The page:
From the “I’m-Afraid-This-Really-Just-Happened” Department:
Husband, about to head out.
Me: Happy…happy?…Happy Judy’s Birthday to you.
Me: How old would she have been? She was born in… ’51?
Husband: She was 10 years older than you so…
Me: (interrupting) No, that’s Jan.
Me (interrupting): She’s SEVENTY? That can’t be.
Husband: You just said…
Me (interrupting): She’s 7 years older than me. So she would have been…68!?
Andy: You’re 62, dear. So she was born in ’52 and would have been 69.
Me: Oh, just take your math and go!
Happy Heavenly Birthday, Judy. I trust this amused you.
Found this from 2016:
I just pulled a straw out of the box. Sometimes a girl gets tired of spilling on herself, but I digress…On the box is written: Everyday Flexible Straws. As opposed to…? “Honey, we’ve got company. Break out the good straws.”
Even though I am the 6th of 9 children, I have always managed to be the baby of the family.
“Done FOR you, not TO you” is how we may find gratitude in shit that has befallen us. It doesn’t negate that it was shit, but it keeps one’s mind from imploding.
7 years ago, a friend challenged me to list three things most people didn’t know about me. As an open book, I had to dig. I uncovered the following:
1. When I was a child, I had telepathic conversations with my sister Judy on a regular basis. When I was in 3rd grade, she gave me a book called “Hidden Channels of the Mind.” It scared the telepathy out of me for a couple of years.
2. I had 8 siblings, all of whom were overachievers and I was just an achiever, so thought I lacked intelligence. That wasn’t the case but I didn’t find out until I left my hometown and my circle of friends didn’t know my siblings to compare me to – or perhaps it was I who stopped doing the comparisons.
3. In college, I took an autobiography class and the first line I wrote was, “I am at the pre-fame stage of my career.”
I get so irritated when, to prove I’m not a robot, I am asked the security question: What day comes after Monday?
Half and half pours into a cup of coffee infinitely easier when you remove the cap. Tip #1 from the yet-to-be-written best seller, “HOW TO MAKE A CUP OF COFFEE WHEN YOU HAVEN’T YET HAD A CUP OF COFFEE”.
Zabby-the-Dog just walked into the kitchen where I was cutting off a piece of a King Arthur Flour croissant, pretending I wasn’t going to eat the entire thing, and I said to her, “I’m just emotionally eating. Care to join me?” and she shook her head in what I can only imagine was complete disgust and turned and walked away.
When one has been in pain for 27+ years, it’s sometimes difficult to determine what is just another version of the old and what needs attention.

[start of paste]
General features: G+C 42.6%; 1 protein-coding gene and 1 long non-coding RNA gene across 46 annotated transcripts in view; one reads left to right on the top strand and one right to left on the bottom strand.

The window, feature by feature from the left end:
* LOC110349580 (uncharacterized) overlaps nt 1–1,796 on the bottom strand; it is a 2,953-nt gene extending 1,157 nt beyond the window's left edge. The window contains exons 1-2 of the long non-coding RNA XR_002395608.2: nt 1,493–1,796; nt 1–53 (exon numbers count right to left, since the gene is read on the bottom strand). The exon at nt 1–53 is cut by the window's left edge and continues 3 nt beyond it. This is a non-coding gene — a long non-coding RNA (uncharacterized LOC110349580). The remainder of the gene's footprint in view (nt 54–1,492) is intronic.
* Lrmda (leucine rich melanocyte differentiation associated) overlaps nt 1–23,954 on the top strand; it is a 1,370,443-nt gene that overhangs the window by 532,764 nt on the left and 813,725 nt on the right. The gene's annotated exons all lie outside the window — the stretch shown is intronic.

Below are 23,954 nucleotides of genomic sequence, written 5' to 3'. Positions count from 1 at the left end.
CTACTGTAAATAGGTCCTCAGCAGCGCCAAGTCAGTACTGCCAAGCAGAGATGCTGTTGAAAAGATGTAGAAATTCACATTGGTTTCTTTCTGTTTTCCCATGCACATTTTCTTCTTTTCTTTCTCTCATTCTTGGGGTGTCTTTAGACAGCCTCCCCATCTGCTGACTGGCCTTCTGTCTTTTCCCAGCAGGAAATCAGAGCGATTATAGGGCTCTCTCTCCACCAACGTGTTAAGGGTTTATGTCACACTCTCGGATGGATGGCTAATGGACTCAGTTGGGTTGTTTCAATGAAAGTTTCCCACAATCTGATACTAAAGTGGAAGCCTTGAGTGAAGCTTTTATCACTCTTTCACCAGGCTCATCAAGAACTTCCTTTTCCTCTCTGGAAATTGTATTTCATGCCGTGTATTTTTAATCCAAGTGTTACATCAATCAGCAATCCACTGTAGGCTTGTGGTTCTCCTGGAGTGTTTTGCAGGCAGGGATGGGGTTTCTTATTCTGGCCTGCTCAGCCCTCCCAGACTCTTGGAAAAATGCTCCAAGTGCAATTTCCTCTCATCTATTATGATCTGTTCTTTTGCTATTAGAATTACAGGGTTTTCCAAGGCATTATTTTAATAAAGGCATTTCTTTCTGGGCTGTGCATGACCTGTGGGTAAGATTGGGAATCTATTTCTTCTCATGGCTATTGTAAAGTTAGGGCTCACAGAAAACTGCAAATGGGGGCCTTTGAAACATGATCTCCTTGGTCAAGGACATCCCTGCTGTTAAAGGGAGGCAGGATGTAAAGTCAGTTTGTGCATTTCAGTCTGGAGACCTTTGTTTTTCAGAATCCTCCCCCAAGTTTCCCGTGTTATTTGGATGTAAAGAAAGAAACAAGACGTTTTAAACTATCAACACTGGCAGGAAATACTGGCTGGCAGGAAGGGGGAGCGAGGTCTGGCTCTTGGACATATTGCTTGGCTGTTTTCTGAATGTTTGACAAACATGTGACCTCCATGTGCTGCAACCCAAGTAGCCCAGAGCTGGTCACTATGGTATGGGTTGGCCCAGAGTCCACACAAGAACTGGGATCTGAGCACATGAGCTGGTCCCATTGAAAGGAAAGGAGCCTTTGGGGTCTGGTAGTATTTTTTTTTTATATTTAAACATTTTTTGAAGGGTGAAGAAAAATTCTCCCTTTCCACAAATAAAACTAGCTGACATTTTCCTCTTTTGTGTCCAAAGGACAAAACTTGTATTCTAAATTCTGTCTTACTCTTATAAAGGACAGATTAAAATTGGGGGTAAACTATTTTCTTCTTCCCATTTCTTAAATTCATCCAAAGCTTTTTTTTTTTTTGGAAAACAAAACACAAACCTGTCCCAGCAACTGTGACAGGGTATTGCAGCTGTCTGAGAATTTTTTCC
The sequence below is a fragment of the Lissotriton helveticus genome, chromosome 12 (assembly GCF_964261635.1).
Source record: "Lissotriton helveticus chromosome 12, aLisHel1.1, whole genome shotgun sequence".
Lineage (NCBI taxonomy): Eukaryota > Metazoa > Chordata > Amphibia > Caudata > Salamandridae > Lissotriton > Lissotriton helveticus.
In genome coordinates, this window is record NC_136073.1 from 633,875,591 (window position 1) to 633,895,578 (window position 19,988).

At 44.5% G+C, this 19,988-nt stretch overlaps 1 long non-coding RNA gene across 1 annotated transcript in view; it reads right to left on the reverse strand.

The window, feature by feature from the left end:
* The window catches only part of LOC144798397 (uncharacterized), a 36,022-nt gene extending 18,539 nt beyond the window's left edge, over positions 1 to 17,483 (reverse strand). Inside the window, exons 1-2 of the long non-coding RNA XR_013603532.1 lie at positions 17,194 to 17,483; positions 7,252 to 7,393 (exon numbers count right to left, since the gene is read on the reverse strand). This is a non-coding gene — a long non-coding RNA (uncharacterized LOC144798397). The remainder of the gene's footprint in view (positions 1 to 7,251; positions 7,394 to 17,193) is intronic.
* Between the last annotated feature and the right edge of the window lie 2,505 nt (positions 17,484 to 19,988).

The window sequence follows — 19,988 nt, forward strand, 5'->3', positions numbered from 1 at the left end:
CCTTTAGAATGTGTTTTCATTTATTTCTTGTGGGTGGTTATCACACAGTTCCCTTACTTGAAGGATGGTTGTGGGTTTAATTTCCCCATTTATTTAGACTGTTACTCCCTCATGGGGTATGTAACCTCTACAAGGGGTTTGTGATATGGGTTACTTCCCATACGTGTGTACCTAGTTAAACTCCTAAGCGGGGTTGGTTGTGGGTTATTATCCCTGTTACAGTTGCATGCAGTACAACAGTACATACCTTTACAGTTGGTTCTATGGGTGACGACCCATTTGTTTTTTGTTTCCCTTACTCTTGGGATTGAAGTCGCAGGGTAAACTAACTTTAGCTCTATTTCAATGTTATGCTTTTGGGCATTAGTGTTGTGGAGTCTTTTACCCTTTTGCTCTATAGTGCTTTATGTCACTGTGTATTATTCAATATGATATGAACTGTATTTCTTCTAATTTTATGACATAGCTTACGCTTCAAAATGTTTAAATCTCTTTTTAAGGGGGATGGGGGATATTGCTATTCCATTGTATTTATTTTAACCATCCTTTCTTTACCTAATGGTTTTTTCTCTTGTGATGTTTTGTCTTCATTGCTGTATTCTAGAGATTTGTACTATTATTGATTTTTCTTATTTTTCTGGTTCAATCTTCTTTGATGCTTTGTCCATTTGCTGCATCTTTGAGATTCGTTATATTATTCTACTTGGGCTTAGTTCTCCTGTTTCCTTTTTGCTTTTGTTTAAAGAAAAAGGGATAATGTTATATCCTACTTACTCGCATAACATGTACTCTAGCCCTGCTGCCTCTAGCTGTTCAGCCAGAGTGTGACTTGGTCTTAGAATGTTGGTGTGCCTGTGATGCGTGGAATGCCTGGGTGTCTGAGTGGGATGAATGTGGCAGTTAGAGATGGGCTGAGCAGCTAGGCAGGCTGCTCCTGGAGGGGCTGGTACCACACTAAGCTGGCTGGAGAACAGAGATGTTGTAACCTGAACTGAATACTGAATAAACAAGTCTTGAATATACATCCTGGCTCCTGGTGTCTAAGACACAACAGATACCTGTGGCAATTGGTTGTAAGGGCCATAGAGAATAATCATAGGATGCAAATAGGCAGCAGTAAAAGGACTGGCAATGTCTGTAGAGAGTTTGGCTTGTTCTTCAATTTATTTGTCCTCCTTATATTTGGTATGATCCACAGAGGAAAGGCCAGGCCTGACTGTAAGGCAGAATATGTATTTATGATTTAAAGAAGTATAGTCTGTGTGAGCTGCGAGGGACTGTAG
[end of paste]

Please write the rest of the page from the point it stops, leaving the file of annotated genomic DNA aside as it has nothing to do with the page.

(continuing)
I first broached the subject of medical marijuana with my primary care years ago after my miracle drug, Naproxen, was no longer recommended as my kidneys were suffering from prolonged use. Her practice was partially federally funded so could not certify, and the idea of adding another physician to my already ridiculously long roster was less than appealing. I asked for a substitute for Aleve – something not processed through the kidneys – and she said she’d look into it. It remained an unanswered request so I went on – literally for years – without proper pain management, in spite of my dear friend (late-great Randy Alexander) assuming the role of President for SAFE ACCESS TENNESSEE (Cannabis IS Medicine) and singing its praises to me. In spite of having nothing calming my head-to-toe inflammation and suffering, his sharing with me everything one needed to know about it as a viable alternative therapy for chronic unrelenting pain still did not spark my interest. Until recently.
When I finally processed that my 5 months of increasing shoulder pain needed to be looked into, I wasn’t really surprised when the MRI came back showing 3 separate rotator cuff tears, but there was no chance that I would agree to surgery before the Covid coast was clear. What to do…what to do…
In addition to a referral for physical therapy, my primary physician wrote a referral to a certifying practice and I had a telehealth appointment this week. Some of the questions were basic (“Do you still work or are you retired?” “Do you live alone?” e.g.). Some of them seemed irrelevant to me (“What is your highest level of education?”). One in particular served as a straight line, and I was happy to respond:
DOCTOR: “Have you ever hurt yourself intentionally?”
ME: “Only self-deprecation, but I don’t think that’s what you’re asking.”
Did you know you can see someone’s deadpan reaction over the phone?
I don’t know if I’ll try the medicine once I receive my registration. There is a fear: Years ago, a friend wrote regarding his chance at a different medication for a different ailment and was having the identical worry. “What if it doesn’t work?” he wrote.
“Steve,” I wrote, “What if it DOES!?”
I’m in your shoes now, Steve.
The older I get, the less unique I want to be. I want to find that my thinking and behavior is shared. To that end, I wonder if it’s true for the majority of functional adults who were bullied, teased, or abused in their early years if, in a subconscious attempt to protect themselves from the unavoidable pain they believe is coming, they are a bit slow in understanding the totality of what is happening: so conditioned to exclusively focus on the task at hand or extract the positive from any given situation in order to optimally function in spite of the perceived oncoming brunt of the verbal or physical onslaught from the worst of their fellow humans…so conditioned to make more happiness than most to counterbalance the sadness…or just hoping to become invisible…to pass under the radar.